“Oh, she does, I’m pretty certain of it.” Gertrude laughed nervously. “She appreciated it.”
“Fear not. We will return, maybe even soon. Thirty years ago, my wife waited a decade to marry me when I deployed, first to the Western borderland, then Ayre, then for the Rebellion–”
Gertrude did not bring up that Dreschner was divorced.
She appreciated his attempts to comfort her. Like Vogt, Gertrude had something of a friendly rapport with Dreschner.
“What about you Karen, how are you doing?”
“I– I’m– I’m fine thank you!”
That stiff, instantaneous reply was characteristic of Karen Schicksal, a bespectacled girl with big glasses and mousy hair who served as Dreschner’s First Officer. She was older than Gertrude but only by a few years, still young, and due to her short stature, young-looking. Her rosy cheeks and nose were mildly pockmarked, and she had a frenetic, nervous energy to her. There was something cute about her, like a yappy little dog, so Gertrude could never be too hard on her.
“How prepared do you think we are to set off?”
“Prepared? Well.” Schicksal paused to think for a second, tapping her feet very loudly.
“Schicksal.” Dreschner said.
She instantly stopped her foot tapping. “Ah, sorry! Sorry, force of habit.”
“Oh right, the question!” Schicksal gesticulated wildly. “Well we only need the Helmsman and a few comms officers on the bridge for a quick departure! We can re-staff gradually– I’d say we could have her ready in twenty minutes if we can just get the Helmsman back from his room!”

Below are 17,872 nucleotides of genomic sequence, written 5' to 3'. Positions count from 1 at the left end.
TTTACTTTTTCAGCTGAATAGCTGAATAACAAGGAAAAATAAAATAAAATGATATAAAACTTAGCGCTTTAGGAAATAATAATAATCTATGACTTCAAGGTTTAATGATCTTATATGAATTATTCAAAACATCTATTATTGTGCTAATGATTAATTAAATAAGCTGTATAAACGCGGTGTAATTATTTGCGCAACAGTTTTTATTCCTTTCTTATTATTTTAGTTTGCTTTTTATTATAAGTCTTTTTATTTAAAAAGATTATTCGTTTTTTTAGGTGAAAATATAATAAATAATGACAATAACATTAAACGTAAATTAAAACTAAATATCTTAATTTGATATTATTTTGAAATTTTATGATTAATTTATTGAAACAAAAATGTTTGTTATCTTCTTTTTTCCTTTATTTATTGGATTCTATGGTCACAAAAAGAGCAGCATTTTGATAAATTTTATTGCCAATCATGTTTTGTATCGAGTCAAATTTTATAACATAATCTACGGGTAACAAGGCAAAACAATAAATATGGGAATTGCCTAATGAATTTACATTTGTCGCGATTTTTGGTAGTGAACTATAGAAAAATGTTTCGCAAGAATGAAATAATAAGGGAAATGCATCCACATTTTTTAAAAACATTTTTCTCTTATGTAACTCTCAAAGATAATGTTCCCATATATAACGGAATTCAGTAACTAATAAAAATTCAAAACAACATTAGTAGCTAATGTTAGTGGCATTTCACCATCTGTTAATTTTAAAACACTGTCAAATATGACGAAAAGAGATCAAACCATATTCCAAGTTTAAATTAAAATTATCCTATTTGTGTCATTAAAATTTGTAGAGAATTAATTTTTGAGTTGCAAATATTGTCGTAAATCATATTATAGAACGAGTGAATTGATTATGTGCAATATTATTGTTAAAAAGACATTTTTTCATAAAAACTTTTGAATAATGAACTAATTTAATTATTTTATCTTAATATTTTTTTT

The First Officer spoke with frantic energy, but everything she said was correct.
“Could you go fetch him?” Gertrude asked.
“Oh! Yes! Yes ma’am!”
Schicksal instantly bolted out of the bridge as fast as her legs could carry her.
Dreschner shook his head.
“She’s technically competent, but she has no confidence. It’ll hold her back.”
“I’m sure she’ll be fine.” Gertrude said. “You should praise her more often. Build her up.”
Dreschner turned a narrow-eyed, skeptical glare over to Gertrude.
He was thoroughly unconvinced. Gertrude laughed gently.
“Now that we’ve gotten the crew back in motion, I will retreat to my quarters.” Gertrude said. “I know you’ll have everything under control, but don’t hesitate to call on me if needed.”
“Of course, milady, but as a friend I will err on the side of letting you rest.”
“I had a feeling you would say that.”
Dreschner cracked a tiny smile. Gertrude returned one twice as wide before departing.
She actually had one more destination before hitting the hay.
Aside from Elena, Gertrude had managed to make one other unlikely friend in the world.
Gertrude strode past the mess, where even at this hour there was a cook on duty who was boiling up some sausage and buckwheat grits for a small group of patrolmen, all of whom waved at Gertrude as she went. She waved back. Beyond the mess, she found the officer’s quarters. Opposite her own room was one door, decorated with a badge that read ‘K9’ affixed by magnet.
“Gertrude? That you staring at the door? You smell funny.”
That shouting voice brought a smile to Gertrude’s face.
“Can I come in?” She asked. “Are you decent?”
“I’m always decent.”
Gertrude slid the door open just enough to get herself inside and closed it behind her.
As she expected, Ingrid was only really “decent” by her own definition.
She was dressed in nothing more than a pair of underwear shorts and a tanktop pulled up enough that it barely concealed her breasts. Her tail wagged incessantly when she saw Gertrude, though her expression was an antagonistic smirk. She laid in bed beside a plate of sausages and pickled onion, holding open a thick comic book anthology.
‘Johannes Jager;’ stories about a ridiculous-looking vigilante.
“You look like you’re having a good time.” Gertrude said.
“You smell like you did.” Ingrid said, grinning even more broadly.
Gertrude should have imagined that was coming.